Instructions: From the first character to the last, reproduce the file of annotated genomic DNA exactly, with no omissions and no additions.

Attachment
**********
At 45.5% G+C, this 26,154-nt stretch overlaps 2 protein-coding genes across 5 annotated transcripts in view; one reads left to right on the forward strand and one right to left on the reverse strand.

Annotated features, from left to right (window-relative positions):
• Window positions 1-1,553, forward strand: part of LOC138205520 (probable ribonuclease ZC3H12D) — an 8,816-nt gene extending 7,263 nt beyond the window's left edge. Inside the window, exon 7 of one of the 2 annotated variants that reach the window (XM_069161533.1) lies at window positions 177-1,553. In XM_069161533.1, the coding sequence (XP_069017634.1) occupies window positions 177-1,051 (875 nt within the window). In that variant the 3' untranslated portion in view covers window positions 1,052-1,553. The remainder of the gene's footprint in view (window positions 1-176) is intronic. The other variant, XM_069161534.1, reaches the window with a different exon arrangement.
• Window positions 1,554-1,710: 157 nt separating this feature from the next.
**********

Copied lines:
At 45.5% G+C, this 26,154-nt stretch overlaps 2 protein-coding genes across 5 annotated transcripts in view; one reads left to right on the forward strand and one right to left on the reverse strand.

Annotated features, from left to right (window-relative positions):
• Window positions 1-1,553, forward strand: part of LOC138205520 (probable ribonuclease ZC3H12D) — an 8,816-nt gene extending 7,263 nt beyond the window's left edge. Inside the window, exon 7 of one of the 2 annotated variants that reach the window (XM_069161533.1) lies at window positions 177-1,553. In XM_069161533.1, the coding sequence (XP_069017634.1) occupies window positions 177-1,051 (875 nt within the window). In that variant the 3' untranslated portion in view covers window positions 1,052-1,553. The remainder of the gene's footprint in view (window positions 1-176) is intronic. The other variant, XM_069161534.1, reaches the window with a different exon arrangement.
• Window positions 1,554-1,710: 157 nt separating this feature from the next.